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The Goldfish Gazette, Issue #025 -- The Ideal Fry Setup
January 31, 2016

Goldfish Care Tips and Guidelines

A Free Monthly Resource For Goldfish Enthusiasts
January 2016
Issue #025

In This Issue
The Ideal Fry Setup

To successfully raise Goldfish fry, they need to be raised in clean fresh water and fed as much food as they can eat. Ideally, the fry will have unlimited room to grow in.
The problem with meeting these requirements is a spawning can produce thousands of fry, and most of us have limited space.

The Ideal Fry Setup

One of the most read pages on the website is about raising Goldfish fry. This indicates that many enthusiasts are successful at breeding Goldfish, but they either run into problems or have no idea about the next step.

I often get emails about a successful spawning, but after a short period of time the fry start dying off in large numbers.

Most of the important facts required to raise fry successfully are covered on the website page Raising Goldfish Fry but I thought I would go into more detail about the fry set up that I have found successful.

Fry Aquarium Setup

I use 18 US gallon (68 liter) aquariums. This size is big enough to hold 10-12 spawning mops and the plastic sheeting I put under the spawning mops to catch eggs that fall to the bottom. It is small enough for me to pick up with an inch (25mm) of water in the bottom when I need to remove fry for culling.

Each aquarium is devoid of plants, substrate and decorations. It has a heater, thermometer and air diffuser, nothing else.

The heater is set at between 70-75oF (21-24oC) as early spring temperatures can suddenly drop, and I want the eggs to start hatching in about 4 days.

The thermometer is used to check the temperature as aquarium heaters can be unreliable.

The air diffuser is used to circulate the water around the eggs, break up any scum on the surface and keep the water temperature even throughout the aquarium.

If I think the spawn size is very large, I will use two air diffusers until the fry start hatching.

A glass cover is useful for controlling evaporation and maintaining temperature but isn’t essential.

A light above the aquarium is essential when siphoning off debris from the bottom of the aquarium, checking water clarity and food uptake by the fry.

I tend to turn it on when the fry start hatching so they know where the surface is.

Transferring A Spawn To The Aquarium

The aquarium will be full of clean fresh water that is being aerated by the air diffuser.

I don’t have the heater running as the spawning temperature is usually a lot lower than what the heater is set at.

I flush the spawning mops and plastic sheeting that I have cut up to manageable sizes in a plastic drum containing aged water before transferring them to the aquarium.

I add Methylene Blue to the water at this stage to control fungus and keep bacterial numbers down.

After The Fry Become Free Swimming

When I notice fry starting to hatch I turn down the aeration so fry swimming to the surface aren’t fighting a strong current. Once the fry have all hatched after two days and some of the fry are free swimming I remove the plastic and spawning mops.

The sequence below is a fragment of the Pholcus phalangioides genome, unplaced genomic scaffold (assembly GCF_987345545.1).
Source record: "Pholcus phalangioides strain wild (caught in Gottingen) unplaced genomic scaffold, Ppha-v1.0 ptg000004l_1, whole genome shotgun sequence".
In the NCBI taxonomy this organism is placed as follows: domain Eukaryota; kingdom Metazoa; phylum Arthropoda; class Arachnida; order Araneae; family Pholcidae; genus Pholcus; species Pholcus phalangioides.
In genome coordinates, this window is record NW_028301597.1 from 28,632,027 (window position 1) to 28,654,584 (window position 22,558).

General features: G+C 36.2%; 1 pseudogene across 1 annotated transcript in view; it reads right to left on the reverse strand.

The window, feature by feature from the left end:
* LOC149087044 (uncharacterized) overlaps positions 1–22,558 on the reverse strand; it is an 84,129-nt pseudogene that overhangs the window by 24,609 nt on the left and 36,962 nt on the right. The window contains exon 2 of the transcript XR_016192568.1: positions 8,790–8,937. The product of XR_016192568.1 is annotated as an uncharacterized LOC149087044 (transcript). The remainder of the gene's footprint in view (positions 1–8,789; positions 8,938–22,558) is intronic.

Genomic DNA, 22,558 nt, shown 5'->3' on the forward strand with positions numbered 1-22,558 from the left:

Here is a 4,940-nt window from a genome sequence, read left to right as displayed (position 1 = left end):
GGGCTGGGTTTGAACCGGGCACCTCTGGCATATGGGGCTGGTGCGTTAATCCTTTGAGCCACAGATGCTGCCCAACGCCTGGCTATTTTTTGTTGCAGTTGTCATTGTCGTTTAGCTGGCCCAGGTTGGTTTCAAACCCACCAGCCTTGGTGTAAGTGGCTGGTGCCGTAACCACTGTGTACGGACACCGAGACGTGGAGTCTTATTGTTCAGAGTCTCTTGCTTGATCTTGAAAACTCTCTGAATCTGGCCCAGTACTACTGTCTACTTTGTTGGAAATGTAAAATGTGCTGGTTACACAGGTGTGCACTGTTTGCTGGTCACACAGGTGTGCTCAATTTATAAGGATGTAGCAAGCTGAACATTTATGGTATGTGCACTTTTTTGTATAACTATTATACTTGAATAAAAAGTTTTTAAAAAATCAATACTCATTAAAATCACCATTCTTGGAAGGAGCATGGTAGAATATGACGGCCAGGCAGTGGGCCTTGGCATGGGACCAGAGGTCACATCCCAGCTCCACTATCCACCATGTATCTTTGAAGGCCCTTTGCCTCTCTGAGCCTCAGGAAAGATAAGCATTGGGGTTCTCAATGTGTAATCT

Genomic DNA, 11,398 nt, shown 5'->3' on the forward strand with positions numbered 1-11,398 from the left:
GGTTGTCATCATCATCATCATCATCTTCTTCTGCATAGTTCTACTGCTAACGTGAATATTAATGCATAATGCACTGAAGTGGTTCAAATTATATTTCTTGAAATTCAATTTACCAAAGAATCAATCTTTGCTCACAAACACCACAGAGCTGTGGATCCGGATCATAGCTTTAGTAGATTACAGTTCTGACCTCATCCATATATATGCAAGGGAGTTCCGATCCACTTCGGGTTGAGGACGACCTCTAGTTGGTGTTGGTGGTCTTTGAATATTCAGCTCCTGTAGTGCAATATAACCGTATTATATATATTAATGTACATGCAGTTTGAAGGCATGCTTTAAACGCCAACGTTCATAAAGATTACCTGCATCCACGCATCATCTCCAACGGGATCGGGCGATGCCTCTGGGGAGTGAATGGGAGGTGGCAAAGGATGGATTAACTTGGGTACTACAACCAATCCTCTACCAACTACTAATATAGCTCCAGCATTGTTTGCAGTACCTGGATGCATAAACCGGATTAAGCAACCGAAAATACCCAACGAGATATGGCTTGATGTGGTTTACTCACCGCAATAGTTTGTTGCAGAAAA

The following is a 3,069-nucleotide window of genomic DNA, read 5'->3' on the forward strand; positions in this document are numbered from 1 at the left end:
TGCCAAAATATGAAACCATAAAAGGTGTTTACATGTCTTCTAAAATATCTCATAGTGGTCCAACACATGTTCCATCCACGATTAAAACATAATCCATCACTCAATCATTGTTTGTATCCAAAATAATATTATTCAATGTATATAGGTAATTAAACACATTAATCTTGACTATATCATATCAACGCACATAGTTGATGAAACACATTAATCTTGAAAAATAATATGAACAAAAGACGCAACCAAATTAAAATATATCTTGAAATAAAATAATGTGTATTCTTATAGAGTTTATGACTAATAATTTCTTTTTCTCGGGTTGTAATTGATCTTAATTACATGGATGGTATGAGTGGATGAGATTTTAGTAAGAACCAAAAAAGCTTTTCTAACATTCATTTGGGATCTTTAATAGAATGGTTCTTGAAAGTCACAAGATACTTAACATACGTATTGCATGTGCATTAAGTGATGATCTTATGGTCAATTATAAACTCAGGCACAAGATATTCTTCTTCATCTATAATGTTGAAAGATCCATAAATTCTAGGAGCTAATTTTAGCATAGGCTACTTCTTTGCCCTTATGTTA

I do this as soon as possible because they are full of dead eggs that will pollute the water.

Once all the fry are free swimming and feeding, I install a sponge filter that has preferably been aged, or I add some Stress Zyme if it hasn’t to speed up the nitrifying bacteria populating the sponge. The benefits of using a sponge filter is it prevents fry and live food being sucked into it as happens with most other filters.

A sponge filter also creates water surface agitation that stops scum forming. For this reason I don’t use a power head on the filters, only air pumps.

Fry Aquarium Water Maintenance

Early water changes are critical for large hatchings.

The water should always be clear. At the slightest cloudiness, start doing 50% water changes daily with clean aged water until the filter settles down or you adjust your feeding so all food is gone within a few hours, and little uneaten food needs siphoning off each day.

I use siphon hoses I made from 5/8 OD (16mm) aquarium filter hoses with rigid extensions made from filter and acrylic tube.

For water changes some aquarists stick a sponge on the end of the tubing to stop fry being sucked up. I use a fine sieve used for baking.

I wait for a few days before siphoning off the bottom as the fry tend to be a little slow in responding to being sucked up the siphon tube. I tap the bottom of the aquarium where I want to siphon which usually wakes them up.

Fry Food Choices

One of the easiest ways to keep fry water clean is to feed Brine Shrimp to your fry.

They live for many hours when they are in fresh water, even longer if you have put a handful of salt into the fry water.

Fry feed continuously, so what they don’t eat immediately, they will browse on over several hours.

Feeding any form of commercially available dry or liquid fry food simply isn’t worth the risk of water pollution.

Depending on the spawn size, this setup will enable fry to be raised for one to two weeks before they will need to be culled down or spread out into other aquariums.

To read more about how to raise Goldfish fry click here...

Comments? Ideas? Feedback? I'd love to hear from you. Just reply to this e-zine and tell me what you think, or what topics you want covered.

Next Month's Topic

Sponge Filters - are they underrated?

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